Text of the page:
Public Employment Services and European Law

Mark Freedland, Paul Craig, Catherine Jacqueson, Nicola Kountouris

Research output: Book/ReportBook


The present book examines the developing legal regimes and regulation of public services in the UK and other European countries. Public services are examined though a case-study of the complex area of public employment services. These are job-placement and vocational training services which aim to maximize employment and minimize unemployment within EU member States' Active Labour Market policies. Employment services are seen as being at the centre of a complex web of rules in both hard and soft forms of law deriving from the EU, national public law and from private, and at times contractual, agreements. The analysis also suggests that they also lie at the crossroads of a series of trends in regulation, and priorities have been inspired by an array of conflicting policy rationales. These policy rationales include the establishment of an open and competitive European internal market, the establishment of an efficient welfare state, the scaling down of state administrative machinery, the fulfillment of core public service responsibilities, and the creation of public private entities for the discharge of essential social services. The investigation also proved that public employment services provide a highly informative and novel case study of the interaction and conflict between the economic and social aims of the EU and between regulation at national and supranational levels, and the changing forms which this regulation has taken.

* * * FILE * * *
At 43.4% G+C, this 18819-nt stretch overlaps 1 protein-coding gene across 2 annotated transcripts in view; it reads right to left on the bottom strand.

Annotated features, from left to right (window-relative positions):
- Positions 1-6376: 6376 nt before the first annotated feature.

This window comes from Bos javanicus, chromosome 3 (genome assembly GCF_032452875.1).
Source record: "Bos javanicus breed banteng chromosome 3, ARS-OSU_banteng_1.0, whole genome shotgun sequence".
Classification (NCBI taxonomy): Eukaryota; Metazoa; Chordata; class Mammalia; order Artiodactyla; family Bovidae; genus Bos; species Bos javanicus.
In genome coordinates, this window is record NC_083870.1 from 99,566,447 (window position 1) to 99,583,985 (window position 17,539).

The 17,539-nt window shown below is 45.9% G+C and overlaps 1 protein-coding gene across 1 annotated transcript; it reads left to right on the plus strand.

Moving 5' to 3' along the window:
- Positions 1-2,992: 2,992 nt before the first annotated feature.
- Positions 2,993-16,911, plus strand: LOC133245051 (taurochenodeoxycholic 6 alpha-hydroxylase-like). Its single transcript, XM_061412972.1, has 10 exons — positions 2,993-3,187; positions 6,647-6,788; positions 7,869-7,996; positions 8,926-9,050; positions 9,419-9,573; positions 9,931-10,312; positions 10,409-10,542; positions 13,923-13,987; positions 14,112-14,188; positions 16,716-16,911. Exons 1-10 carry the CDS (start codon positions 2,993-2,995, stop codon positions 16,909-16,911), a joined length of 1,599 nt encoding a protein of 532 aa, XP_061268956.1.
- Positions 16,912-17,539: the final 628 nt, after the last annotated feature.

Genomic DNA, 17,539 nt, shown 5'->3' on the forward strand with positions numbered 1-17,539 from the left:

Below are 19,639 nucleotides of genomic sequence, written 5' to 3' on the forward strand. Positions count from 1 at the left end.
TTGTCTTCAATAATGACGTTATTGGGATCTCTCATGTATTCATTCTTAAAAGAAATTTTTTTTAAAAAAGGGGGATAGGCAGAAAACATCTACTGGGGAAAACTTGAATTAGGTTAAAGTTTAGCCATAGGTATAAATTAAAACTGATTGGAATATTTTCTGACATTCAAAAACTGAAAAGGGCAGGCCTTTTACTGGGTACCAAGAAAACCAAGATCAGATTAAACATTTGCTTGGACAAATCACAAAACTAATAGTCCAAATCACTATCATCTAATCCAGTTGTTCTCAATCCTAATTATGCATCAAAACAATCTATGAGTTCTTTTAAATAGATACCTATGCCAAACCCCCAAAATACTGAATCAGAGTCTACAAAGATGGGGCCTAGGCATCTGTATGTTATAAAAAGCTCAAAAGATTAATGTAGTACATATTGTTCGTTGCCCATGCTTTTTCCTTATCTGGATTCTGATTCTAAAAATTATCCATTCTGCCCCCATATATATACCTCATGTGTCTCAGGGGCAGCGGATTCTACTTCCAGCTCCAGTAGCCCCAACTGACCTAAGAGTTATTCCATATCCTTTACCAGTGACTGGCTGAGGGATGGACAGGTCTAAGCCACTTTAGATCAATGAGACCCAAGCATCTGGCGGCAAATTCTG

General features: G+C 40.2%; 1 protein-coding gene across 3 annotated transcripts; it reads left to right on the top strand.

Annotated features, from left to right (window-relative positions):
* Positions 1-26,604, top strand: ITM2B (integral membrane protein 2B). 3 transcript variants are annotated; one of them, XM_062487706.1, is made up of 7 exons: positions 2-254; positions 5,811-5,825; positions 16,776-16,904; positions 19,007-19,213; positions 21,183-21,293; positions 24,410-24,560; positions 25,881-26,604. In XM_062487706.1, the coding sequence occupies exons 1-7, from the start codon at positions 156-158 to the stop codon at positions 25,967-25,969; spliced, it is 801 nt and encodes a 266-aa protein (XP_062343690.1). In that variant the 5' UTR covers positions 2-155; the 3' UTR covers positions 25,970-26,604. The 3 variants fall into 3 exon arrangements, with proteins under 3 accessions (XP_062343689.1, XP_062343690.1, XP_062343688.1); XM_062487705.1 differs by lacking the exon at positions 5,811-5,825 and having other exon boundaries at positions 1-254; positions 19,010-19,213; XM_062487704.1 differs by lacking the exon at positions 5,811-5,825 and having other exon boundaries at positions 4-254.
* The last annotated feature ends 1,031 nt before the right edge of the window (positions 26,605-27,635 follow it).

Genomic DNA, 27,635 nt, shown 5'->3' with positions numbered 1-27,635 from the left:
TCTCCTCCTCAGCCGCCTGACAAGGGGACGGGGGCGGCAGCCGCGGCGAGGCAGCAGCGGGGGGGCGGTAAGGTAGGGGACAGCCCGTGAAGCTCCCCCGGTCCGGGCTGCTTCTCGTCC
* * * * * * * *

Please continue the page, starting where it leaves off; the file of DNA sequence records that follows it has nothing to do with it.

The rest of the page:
Original languageEnglish (US)
PublisherOxford University Press
Number of pages448
ISBN (Electronic)9780191716324
ISBN (Print)9780199233489
StatePublished - Jan 1 2009


  • Comparative and EU law study
  • Economic and social aims
  • Job-placement
  • Private delivery
  • Public services
  • Regulation
  • Vocational training

ASJC Scopus subject areas

  • General Social Sciences


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